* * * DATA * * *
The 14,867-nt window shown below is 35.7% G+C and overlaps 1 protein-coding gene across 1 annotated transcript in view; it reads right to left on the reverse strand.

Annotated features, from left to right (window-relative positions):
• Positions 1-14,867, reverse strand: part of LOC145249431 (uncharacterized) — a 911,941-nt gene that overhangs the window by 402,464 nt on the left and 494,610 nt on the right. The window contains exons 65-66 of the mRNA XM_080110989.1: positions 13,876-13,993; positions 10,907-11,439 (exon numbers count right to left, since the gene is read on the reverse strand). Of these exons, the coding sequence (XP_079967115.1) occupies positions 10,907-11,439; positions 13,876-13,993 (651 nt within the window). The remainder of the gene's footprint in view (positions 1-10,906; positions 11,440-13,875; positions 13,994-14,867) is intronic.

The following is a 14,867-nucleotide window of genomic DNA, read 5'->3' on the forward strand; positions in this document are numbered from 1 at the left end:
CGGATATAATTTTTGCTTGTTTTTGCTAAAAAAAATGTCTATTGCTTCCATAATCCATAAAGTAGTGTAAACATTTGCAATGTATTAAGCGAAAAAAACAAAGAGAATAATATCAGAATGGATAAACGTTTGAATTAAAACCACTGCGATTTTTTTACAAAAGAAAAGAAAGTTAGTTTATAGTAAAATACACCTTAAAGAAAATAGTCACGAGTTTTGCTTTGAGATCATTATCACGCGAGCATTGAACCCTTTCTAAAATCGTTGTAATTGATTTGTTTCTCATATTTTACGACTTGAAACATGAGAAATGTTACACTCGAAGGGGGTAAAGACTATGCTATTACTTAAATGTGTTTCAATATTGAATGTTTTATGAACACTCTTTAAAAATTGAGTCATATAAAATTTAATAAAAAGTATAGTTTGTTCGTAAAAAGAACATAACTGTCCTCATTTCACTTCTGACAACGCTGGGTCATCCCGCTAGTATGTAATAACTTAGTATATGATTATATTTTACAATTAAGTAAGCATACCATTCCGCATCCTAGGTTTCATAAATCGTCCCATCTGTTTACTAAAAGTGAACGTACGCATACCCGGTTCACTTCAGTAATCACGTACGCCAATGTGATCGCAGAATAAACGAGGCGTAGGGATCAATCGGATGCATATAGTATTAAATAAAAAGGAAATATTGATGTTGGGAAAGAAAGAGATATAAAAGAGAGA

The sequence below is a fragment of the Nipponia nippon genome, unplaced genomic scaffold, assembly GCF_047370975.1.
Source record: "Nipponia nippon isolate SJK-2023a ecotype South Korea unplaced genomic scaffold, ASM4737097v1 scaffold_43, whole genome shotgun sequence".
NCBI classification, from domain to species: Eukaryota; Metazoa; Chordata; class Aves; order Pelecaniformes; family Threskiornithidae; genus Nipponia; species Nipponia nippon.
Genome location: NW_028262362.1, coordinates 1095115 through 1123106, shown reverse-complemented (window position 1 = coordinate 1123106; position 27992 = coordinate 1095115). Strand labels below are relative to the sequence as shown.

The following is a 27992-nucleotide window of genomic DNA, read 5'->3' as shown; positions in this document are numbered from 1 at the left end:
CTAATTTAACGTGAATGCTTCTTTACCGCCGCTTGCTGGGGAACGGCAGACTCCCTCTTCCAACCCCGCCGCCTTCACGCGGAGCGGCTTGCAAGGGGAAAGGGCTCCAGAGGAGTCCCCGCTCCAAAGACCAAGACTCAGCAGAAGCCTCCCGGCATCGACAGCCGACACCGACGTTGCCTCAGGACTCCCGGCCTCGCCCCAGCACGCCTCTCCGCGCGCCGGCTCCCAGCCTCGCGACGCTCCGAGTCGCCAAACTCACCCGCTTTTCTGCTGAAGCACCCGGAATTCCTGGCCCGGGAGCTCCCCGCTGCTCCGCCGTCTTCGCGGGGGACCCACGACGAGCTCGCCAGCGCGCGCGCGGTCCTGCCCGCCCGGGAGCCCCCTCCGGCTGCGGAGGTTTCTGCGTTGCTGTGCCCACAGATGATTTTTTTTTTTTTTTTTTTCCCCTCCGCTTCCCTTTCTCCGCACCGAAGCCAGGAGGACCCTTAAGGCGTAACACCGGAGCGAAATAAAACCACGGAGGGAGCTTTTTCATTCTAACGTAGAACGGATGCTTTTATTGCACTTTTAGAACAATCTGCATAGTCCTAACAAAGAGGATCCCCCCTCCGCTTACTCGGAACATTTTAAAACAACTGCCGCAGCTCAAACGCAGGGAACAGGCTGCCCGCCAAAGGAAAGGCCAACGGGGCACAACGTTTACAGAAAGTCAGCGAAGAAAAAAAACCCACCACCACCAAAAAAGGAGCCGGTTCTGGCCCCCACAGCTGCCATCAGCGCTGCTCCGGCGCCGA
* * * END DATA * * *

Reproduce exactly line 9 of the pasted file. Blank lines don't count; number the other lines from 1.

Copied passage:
Genome location: NW_028262362.1, coordinates 1095115 through 1123106, shown reverse-complemented (window position 1 = coordinate 1123106; position 27992 = coordinate 1095115). Strand labels below are relative to the sequence as shown.